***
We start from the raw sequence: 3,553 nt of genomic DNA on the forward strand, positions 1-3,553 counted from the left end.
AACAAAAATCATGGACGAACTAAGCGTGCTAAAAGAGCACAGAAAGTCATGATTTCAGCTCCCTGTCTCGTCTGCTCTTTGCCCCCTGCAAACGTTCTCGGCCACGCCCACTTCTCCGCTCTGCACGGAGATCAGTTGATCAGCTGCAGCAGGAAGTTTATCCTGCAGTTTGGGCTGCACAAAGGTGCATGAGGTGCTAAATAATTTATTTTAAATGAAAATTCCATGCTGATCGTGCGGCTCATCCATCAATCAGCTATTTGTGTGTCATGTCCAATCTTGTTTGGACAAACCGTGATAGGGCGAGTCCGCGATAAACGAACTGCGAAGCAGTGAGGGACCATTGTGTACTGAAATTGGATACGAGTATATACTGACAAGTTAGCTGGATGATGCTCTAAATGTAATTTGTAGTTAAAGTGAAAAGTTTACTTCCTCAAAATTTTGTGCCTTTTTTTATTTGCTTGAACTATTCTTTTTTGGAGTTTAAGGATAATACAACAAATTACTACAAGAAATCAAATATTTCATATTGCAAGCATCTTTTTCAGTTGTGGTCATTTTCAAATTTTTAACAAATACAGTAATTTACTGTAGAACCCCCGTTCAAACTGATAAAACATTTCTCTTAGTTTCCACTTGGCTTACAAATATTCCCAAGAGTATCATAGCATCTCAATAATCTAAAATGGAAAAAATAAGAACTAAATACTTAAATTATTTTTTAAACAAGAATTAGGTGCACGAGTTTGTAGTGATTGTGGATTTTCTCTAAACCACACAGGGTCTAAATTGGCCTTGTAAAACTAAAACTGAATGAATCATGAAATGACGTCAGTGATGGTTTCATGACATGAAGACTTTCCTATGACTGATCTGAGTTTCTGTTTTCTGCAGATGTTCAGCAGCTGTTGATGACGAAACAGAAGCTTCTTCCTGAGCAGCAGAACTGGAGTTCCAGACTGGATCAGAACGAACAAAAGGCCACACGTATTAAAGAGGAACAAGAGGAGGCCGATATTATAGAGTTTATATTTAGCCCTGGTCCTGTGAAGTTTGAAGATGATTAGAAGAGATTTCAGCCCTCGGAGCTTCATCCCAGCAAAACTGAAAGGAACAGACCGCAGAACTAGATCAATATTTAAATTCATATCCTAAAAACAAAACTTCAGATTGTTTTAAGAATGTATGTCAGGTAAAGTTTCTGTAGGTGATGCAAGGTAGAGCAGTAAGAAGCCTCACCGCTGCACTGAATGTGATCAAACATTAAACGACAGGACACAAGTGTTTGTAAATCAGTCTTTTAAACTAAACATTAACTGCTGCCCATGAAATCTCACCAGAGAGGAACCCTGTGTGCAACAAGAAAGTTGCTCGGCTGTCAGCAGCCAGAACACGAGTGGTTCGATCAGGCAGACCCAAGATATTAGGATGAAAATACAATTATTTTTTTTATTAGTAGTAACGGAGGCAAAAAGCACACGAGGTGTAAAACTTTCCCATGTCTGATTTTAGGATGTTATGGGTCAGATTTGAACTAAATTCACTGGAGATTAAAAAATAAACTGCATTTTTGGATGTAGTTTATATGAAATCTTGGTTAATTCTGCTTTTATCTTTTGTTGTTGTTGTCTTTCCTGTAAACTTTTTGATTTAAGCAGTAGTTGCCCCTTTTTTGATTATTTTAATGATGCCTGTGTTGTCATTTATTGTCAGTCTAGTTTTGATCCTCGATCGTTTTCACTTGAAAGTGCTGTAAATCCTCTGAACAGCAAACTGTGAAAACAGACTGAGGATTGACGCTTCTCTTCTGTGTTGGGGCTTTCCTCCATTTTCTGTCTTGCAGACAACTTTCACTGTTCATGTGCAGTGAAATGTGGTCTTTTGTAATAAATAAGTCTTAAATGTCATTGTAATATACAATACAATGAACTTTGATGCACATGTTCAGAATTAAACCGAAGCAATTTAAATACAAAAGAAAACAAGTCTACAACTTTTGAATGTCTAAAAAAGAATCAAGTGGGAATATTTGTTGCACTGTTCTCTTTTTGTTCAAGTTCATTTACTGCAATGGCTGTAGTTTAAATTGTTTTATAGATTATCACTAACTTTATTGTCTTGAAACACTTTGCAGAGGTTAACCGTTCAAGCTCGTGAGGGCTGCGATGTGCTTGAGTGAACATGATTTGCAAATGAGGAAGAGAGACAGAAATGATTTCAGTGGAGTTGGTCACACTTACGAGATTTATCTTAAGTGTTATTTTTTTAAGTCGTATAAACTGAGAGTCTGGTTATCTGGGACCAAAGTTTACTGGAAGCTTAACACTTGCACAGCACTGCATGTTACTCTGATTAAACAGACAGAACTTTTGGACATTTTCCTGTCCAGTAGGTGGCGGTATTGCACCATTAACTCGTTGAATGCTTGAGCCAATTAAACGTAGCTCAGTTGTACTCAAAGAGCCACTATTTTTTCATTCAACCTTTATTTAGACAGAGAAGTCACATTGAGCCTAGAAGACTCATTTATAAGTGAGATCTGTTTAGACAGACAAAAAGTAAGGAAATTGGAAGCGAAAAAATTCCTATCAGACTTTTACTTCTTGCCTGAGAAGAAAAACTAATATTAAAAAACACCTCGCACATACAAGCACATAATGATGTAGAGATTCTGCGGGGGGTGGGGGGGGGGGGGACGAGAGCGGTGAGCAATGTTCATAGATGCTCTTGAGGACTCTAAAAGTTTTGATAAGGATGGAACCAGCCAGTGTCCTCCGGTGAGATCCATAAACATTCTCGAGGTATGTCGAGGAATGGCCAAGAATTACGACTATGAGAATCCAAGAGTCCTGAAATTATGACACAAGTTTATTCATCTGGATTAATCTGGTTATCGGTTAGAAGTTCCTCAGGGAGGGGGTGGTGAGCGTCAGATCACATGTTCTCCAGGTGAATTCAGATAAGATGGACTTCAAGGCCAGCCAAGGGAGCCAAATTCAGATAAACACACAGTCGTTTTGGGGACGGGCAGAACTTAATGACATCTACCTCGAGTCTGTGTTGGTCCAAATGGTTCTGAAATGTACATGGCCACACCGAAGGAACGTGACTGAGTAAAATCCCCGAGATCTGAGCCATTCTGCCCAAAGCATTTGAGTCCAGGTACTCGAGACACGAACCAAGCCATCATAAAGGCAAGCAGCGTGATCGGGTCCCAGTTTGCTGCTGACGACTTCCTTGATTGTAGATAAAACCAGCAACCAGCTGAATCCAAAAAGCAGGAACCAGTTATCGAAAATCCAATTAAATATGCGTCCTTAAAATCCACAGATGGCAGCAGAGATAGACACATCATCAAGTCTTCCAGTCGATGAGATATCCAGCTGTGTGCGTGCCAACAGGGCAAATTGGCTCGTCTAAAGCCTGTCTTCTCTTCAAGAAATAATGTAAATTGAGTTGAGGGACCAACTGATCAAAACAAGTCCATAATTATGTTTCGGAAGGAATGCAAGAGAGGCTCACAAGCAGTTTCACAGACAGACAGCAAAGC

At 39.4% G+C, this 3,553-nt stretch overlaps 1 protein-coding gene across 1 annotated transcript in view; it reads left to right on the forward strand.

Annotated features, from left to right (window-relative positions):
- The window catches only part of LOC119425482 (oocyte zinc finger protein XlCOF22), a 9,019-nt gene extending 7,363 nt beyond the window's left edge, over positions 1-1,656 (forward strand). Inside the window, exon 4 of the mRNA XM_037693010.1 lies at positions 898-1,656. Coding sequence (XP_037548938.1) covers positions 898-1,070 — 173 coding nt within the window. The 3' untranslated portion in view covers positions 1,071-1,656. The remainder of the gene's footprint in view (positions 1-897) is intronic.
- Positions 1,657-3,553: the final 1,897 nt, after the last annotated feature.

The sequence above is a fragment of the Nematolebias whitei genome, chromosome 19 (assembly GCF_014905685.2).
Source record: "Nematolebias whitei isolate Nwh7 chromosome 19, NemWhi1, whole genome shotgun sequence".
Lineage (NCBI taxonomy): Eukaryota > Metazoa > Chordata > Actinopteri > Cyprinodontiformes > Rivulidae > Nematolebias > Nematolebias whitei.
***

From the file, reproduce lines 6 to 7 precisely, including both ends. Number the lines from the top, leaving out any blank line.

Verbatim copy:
- Positions 1,657-3,553: the final 1,897 nt, after the last annotated feature.

The sequence above is a fragment of the Nematolebias whitei genome, chromosome 19 (assembly GCF_014905685.2).